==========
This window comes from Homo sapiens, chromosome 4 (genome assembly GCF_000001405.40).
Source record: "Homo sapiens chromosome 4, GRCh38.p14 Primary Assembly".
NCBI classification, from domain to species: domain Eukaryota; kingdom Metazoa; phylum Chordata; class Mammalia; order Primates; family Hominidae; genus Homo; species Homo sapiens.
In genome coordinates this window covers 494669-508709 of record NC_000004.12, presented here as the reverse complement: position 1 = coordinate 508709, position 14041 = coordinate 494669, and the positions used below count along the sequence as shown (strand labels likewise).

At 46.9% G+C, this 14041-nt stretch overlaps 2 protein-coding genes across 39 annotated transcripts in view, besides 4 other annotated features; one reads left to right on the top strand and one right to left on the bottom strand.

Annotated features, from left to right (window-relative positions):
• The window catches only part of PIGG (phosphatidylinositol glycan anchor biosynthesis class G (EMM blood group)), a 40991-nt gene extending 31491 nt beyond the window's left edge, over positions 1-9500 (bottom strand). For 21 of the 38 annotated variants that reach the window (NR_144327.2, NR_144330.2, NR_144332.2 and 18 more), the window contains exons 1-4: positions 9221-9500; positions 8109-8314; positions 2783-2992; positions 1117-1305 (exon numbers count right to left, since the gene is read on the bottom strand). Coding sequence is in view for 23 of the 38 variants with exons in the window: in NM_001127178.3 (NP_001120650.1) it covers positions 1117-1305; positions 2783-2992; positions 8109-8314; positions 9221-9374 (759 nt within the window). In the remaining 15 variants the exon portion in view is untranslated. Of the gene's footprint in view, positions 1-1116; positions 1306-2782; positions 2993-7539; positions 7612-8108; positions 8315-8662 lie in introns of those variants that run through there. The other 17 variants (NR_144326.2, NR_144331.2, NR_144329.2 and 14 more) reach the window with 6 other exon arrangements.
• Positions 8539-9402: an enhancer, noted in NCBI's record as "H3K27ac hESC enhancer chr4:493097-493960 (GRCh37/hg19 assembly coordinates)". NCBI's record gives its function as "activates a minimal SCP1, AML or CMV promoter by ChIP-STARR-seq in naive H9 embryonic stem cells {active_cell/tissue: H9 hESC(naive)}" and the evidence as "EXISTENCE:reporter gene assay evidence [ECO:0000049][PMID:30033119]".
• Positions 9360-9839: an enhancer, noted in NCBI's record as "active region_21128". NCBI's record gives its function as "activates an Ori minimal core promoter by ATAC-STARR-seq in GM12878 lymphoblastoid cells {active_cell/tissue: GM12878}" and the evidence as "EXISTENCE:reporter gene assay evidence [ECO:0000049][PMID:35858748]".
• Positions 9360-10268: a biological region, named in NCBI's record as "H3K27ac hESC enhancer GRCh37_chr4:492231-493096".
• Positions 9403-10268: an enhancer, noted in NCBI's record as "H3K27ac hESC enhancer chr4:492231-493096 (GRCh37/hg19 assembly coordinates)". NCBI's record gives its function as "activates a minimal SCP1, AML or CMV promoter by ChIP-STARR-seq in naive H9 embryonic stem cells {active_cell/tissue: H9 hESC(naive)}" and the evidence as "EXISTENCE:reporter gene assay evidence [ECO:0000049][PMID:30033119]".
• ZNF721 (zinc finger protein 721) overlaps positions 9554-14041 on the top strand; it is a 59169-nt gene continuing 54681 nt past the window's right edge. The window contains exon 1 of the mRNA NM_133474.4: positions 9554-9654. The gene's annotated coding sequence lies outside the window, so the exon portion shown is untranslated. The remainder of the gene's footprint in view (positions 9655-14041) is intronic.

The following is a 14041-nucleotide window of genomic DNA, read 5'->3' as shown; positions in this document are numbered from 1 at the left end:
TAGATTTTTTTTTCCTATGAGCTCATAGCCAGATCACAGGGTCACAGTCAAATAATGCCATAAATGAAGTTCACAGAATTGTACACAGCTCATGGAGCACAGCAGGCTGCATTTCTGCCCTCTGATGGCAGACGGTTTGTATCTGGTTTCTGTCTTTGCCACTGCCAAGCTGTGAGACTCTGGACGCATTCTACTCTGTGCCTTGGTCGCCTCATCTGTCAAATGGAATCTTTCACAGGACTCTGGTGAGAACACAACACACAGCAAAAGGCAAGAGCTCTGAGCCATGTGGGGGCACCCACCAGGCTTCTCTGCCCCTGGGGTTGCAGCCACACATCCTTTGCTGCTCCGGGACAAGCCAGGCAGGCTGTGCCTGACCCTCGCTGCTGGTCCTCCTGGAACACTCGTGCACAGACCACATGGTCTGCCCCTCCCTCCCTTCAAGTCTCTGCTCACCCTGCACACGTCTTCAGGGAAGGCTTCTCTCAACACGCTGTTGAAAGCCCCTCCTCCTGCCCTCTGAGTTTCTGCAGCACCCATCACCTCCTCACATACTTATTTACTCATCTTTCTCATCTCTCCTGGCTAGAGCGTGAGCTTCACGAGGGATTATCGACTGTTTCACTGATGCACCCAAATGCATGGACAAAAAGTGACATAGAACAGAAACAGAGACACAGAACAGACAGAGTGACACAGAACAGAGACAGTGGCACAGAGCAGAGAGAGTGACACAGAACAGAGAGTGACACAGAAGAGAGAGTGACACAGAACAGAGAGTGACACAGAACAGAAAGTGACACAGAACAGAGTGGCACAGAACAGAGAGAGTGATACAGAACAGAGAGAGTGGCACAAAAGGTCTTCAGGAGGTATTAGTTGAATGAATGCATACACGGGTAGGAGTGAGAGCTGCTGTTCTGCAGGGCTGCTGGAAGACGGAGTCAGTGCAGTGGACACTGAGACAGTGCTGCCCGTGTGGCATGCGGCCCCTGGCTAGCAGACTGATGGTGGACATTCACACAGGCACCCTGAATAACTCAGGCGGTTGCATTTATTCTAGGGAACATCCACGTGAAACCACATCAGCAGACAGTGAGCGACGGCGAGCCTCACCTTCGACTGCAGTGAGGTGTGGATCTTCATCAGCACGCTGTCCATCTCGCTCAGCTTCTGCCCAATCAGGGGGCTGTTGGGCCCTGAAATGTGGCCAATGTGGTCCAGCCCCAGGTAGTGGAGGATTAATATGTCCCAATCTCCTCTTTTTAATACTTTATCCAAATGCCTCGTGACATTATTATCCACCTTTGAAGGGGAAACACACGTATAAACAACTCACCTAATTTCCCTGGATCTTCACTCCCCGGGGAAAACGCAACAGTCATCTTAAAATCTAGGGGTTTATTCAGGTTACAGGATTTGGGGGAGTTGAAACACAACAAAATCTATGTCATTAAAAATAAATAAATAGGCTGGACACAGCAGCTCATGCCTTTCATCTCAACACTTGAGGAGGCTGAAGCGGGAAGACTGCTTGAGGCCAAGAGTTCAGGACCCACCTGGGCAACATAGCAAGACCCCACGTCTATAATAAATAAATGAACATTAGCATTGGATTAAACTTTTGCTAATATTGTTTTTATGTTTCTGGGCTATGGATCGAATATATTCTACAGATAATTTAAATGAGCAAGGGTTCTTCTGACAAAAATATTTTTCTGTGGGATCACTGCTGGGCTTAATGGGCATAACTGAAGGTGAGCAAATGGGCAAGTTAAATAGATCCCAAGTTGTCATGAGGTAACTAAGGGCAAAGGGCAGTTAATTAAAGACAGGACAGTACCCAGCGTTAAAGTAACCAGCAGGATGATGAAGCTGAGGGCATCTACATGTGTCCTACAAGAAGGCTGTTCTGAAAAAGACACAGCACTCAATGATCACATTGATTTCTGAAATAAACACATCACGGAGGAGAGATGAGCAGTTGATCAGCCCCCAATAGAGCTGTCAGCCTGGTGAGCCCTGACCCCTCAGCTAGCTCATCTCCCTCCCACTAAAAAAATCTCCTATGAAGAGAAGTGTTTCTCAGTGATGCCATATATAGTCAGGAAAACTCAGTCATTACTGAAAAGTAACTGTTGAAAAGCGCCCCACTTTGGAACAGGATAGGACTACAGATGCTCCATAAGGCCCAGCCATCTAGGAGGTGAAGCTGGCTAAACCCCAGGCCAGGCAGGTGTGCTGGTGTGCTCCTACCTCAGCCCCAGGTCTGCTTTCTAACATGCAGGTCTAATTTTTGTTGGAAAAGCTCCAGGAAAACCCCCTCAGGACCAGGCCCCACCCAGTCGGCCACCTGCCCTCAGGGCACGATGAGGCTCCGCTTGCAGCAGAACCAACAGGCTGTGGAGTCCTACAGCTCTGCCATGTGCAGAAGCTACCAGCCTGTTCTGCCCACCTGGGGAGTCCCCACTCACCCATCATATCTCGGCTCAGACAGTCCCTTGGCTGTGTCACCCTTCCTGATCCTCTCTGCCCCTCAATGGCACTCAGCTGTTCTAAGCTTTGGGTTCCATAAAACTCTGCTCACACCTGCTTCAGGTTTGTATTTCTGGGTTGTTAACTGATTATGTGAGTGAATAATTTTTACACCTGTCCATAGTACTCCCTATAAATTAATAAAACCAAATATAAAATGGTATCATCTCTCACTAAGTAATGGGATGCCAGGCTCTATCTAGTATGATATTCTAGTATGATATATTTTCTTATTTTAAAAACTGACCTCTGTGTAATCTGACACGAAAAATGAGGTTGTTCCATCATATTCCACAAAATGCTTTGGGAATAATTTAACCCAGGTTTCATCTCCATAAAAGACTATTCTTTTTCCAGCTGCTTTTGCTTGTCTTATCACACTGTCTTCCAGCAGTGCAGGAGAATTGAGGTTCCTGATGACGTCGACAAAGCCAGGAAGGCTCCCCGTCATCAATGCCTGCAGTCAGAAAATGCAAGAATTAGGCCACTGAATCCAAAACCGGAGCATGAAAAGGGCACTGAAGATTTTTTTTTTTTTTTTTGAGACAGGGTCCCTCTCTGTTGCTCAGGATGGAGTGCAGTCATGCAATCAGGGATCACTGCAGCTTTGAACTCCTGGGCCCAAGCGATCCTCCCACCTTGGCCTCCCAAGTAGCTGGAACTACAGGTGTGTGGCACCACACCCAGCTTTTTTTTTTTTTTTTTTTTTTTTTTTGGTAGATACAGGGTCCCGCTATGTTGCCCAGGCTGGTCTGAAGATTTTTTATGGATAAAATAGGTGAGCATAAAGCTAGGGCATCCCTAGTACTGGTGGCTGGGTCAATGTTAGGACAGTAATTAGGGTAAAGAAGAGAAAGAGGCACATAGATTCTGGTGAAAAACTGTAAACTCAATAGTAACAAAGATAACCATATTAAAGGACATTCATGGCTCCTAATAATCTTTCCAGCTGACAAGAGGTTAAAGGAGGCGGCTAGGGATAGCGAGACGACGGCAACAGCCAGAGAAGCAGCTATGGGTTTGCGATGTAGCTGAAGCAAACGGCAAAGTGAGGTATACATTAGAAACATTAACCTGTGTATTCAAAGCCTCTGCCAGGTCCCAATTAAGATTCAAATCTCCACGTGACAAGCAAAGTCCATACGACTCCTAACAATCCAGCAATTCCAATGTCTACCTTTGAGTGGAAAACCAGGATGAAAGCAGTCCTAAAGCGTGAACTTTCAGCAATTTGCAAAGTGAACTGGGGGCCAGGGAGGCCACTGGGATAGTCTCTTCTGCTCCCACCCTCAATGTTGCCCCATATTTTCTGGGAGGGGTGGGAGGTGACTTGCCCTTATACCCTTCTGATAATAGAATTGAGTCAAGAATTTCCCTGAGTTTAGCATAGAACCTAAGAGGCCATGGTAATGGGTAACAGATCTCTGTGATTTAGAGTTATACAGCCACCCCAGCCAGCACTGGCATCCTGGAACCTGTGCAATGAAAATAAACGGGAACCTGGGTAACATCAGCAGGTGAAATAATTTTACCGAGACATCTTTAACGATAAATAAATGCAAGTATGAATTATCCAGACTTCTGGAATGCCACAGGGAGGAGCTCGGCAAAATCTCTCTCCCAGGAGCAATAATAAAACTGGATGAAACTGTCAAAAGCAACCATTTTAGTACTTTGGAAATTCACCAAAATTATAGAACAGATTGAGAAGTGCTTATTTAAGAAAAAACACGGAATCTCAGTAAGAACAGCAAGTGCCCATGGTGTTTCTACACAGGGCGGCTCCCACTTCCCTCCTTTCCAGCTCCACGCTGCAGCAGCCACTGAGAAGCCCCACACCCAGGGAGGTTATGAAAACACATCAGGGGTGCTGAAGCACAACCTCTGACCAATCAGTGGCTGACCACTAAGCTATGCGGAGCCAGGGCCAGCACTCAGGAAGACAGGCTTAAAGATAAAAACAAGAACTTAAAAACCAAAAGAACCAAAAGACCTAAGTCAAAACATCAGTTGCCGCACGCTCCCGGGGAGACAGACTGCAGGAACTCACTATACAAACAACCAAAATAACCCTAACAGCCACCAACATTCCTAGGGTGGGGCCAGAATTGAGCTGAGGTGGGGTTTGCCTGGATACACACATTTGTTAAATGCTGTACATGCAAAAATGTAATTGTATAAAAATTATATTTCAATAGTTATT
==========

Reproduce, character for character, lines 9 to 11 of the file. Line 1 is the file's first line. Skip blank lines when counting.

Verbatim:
• Positions 9360-9839: an enhancer, noted in NCBI's record as "active region_21128". NCBI's record gives its function as "activates an Ori minimal core promoter by ATAC-STARR-seq in GM12878 lymphoblastoid cells {active_cell/tissue: GM12878}" and the evidence as "EXISTENCE:reporter gene assay evidence [ECO:0000049][PMID:35858748]".
• Positions 9360-10268: a biological region, named in NCBI's record as "H3K27ac hESC enhancer GRCh37_chr4:492231-493096".
• Positions 9403-10268: an enhancer, noted in NCBI's record as "H3K27ac hESC enhancer chr4:492231-493096 (GRCh37/hg19 assembly coordinates)". NCBI's record gives its function as "activates a minimal SCP1, AML or CMV promoter by ChIP-STARR-seq in naive H9 embryonic stem cells {active_cell/tissue: H9 hESC(naive)}" and the evidence as "EXISTENCE:reporter gene assay evidence [ECO:0000049][PMID:30033119]".